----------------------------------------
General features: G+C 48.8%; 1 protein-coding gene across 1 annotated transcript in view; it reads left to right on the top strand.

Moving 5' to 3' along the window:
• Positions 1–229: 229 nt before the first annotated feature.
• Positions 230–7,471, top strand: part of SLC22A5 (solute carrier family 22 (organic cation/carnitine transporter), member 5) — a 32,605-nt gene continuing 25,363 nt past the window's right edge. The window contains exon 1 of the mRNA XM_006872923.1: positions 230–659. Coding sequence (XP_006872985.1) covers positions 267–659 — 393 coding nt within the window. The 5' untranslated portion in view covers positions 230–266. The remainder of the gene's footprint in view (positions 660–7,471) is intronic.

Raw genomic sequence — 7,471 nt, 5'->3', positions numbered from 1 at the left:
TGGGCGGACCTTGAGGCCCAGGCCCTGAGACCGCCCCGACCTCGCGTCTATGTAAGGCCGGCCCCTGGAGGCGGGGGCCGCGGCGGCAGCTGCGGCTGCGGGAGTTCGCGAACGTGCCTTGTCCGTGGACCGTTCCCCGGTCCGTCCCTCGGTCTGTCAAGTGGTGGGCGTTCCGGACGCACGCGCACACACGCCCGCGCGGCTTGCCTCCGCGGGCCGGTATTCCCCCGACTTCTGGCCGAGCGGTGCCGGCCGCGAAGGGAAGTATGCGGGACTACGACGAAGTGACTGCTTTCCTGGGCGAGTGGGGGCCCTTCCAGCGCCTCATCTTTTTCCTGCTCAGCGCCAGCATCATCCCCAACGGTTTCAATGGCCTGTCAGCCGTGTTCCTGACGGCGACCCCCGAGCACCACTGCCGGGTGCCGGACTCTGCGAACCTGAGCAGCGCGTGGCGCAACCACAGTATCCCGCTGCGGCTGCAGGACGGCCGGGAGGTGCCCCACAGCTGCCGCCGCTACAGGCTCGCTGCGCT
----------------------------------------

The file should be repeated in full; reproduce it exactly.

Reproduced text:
General features: G+C 48.8%; 1 protein-coding gene across 1 annotated transcript in view; it reads left to right on the top strand.

Moving 5' to 3' along the window:
• Positions 1–229: 229 nt before the first annotated feature.
• Positions 230–7,471, top strand: part of SLC22A5 (solute carrier family 22 (organic cation/carnitine transporter), member 5) — a 32,605-nt gene continuing 25,363 nt past the window's right edge. The window contains exon 1 of the mRNA XM_006872923.1: positions 230–659. Coding sequence (XP_006872985.1) covers positions 267–659 — 393 coding nt within the window. The 5' untranslated portion in view covers positions 230–266. The remainder of the gene's footprint in view (positions 660–7,471) is intronic.

Raw genomic sequence — 7,471 nt, 5'->3', positions numbered from 1 at the left:
TGGGCGGACCTTGAGGCCCAGGCCCTGAGACCGCCCCGACCTCGCGTCTATGTAAGGCCGGCCCCTGGAGGCGGGGGCCGCGGCGGCAGCTGCGGCTGCGGGAGTTCGCGAACGTGCCTTGTCCGTGGACCGTTCCCCGGTCCGTCCCTCGGTCTGTCAAGTGGTGGGCGTTCCGGACGCACGCGCACACACGCCCGCGCGGCTTGCCTCCGCGGGCCGGTATTCCCCCGACTTCTGGCCGAGCGGTGCCGGCCGCGAAGGGAAGTATGCGGGACTACGACGAAGTGACTGCTTTCCTGGGCGAGTGGGGGCCCTTCCAGCGCCTCATCTTTTTCCTGCTCAGCGCCAGCATCATCCCCAACGGTTTCAATGGCCTGTCAGCCGTGTTCCTGACGGCGACCCCCGAGCACCACTGCCGGGTGCCGGACTCTGCGAACCTGAGCAGCGCGTGGCGCAACCACAGTATCCCGCTGCGGCTGCAGGACGGCCGGGAGGTGCCCCACAGCTGCCGCCGCTACAGGCTCGCTGCGCT